Year of Publication: 1991.

144. Record Number: 12689
Author(s): Storm, Melvin.
Contributor(s):
Title : The Miller, the Virgin, and the Wife of Bath [The author argues that Chaucer intended readers to see parallels between Alison in the "Miller's Tale" and the Wife of Bath. Storm further argues that both women are compared unfavorably with the Virgin Mary, and the Wife of Bath in particular is faulted for both physical and spiritual barrenness. Title note supplied by Feminae.].
Source: Neophilologus , 75., ( 1991):  Pages 291 - 303.
Year of Publication: 1991.

145. Record Number: 10688
Author(s):
Contributor(s):
Title : The Wife of Bath and the Revelour: Power Struggles and Failure in a Marriage of Peers [The Wife of Bath’s fourth marriage differs from her previous ones in one major respect: the fourth husband is her equal in terms of financial and social status, age, and temperament. The Wife’s uncharacteristic silence about her fourth husband and any disputes they may have had in marriage suggests that neither spouse fully dominated in the relationship. Title note supplied by Feminae.].
Source: Medieval Perspectives , 6., ( 1991):  Pages 154 - 161.
Year of Publication: 1991.

146. Record Number: 8658
Author(s):
Contributor(s):
Title : Clerkly Allusiveness: Griselda, Xanthippe, and the Woman of Samaria [The author traces many sacred and secular allusions in Chaucer’s "Clerk’s Tale," a narrative about the virtuous peasant Griselda. Some of the allusions in the tale connect Griselda to Biblical exemplars of feminine obedience and submission (such as the Virgin Mary, Rebecca, and the Samaritan woman), but other allusions connect her to secular figures of female disobedience like Xanthippe (the wife of Socrates) and the Wife of Bath. Title note supplied by Feminae.].
Source: Allegorica , 12., ( 1991):  Pages 17 - 27.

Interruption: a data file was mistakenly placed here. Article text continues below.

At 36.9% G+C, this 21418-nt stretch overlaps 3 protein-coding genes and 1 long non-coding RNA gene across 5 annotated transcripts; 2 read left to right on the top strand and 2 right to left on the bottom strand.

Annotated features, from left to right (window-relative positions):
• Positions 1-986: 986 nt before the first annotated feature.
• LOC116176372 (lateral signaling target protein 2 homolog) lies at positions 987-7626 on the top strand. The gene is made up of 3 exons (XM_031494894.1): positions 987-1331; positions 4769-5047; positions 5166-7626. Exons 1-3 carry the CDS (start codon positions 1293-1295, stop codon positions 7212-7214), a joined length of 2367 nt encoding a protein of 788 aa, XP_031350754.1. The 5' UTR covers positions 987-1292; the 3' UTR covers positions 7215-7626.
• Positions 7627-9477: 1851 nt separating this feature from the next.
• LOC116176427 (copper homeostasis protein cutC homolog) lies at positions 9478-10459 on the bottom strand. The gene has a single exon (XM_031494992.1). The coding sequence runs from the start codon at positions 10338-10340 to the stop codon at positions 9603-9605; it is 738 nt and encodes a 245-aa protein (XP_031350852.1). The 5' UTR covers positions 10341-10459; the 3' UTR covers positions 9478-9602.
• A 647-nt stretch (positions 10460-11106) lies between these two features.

Year of Publication: 1991.

147. Record Number: 10886
Author(s): Charles, Casey.
Contributor(s):
Title : Adversus Jerome: Liberation Theology in the "Wife of Bath’s Prologue" [The Wife of Bath subverts ecclesiastical (clerical) modes of Biblical exegesis in the “sermon” that begins her "Prologue." She appropriates the method of scriptural interpretation used by writers like Saint Jerome, but she uses their interpretive strategies to support her own worldly and carnal ideas on marriage and sexuality. Her sermon is more than a parody of the authorities she imitates; she exposes the misogyny of clerical writers and also sanctifies the profane through her appropriation of exegetical techniques. Title note supplied by Feminae.].
Source: Assays: Critical Approaches to Medieval and Renaissance Texts , 6., ( 1991):  Pages 55 - 71.
Year of Publication: 1991.

148. Record Number: 11203
Author(s): Tobin, Lee Ann.
Contributor(s):
Title : Give the Saint Her Due: Hagiographical Values for Chaucer’s Second Nun’s Tale and Graham Greene’s "The End of the Affair" [When approaching Saint Celia (protagonist of the Second Nun’s Tale) and Sarah Miles (adulterous protagonist of Greene’s twentieth-century novel), modern critics perceive both of these heroines in a negative manner (deeming them disrespectful or unbelievable as female exemplars). However, such critics abide by rational and objective perspectives which are inappropriate for analyzing hagiographical literature. When viewed from a mystical and spiritual perspective, both heroines radically overturn male power structures and exhibit female strength and virginal power. While Greene revises the hagiographical tradition in his modern-day saint’s life, the essential features of the medieval genre remain unchanged. Title note supplied by Feminae.].
Source: Studia Mystica , 14., 40212 (Summer/Fall 1991):  Pages 48 - 60.
Year of Publication: 1991.

149. Record Number: 9543
Author(s): Frank, Hardy Long.
Contributor(s):
Title : Seeing the Prioress Whole [While many literary critics seek to psychoanalyze Chaucer’s Prioress, a more productive way to understand her is to examine the role of prioresses in fourteenth-century England. Prioresses were well-respected; they oversaw the daily activities of convents, entertained travelers of all classes, and traveled frequently on business trips. Rather than being childlike, sentimental, or naive, the Prioress is a capable professional woman who deserves respect. The Prioress’s Marian tale is also well-suited to her vocation and may perhaps refer to Chaucer’s own associations with the cult of Notre Dame du Puy. Title note supplied by Feminae.].
Source: Chaucer Review , 25., 3 ( 1991):  Pages 229 - 237.
Year of Publication: 1991.

150. Record Number: 11079
Author(s): Finnegan, Robert Emmett.
Contributor(s):
Title : The Wife's Dead Child and Friar John: Parallels and Oppositions in the "Summoner's Tale" [The author suggests that the wife's dead child in the "Summoner’s Tale" may be a product of her affair with Friar John, in which case the child serves as a symbol for the Friar's spiritual condition. Title note supplied by Feminae.].
Source: Neuphilologische Mitteilungen , 92., 4 ( 1991):  Pages 457 - 462.
Year of Publication: 1991.

151. Record Number: 11097
Author(s): Baker, Denise N.
Contributor(s):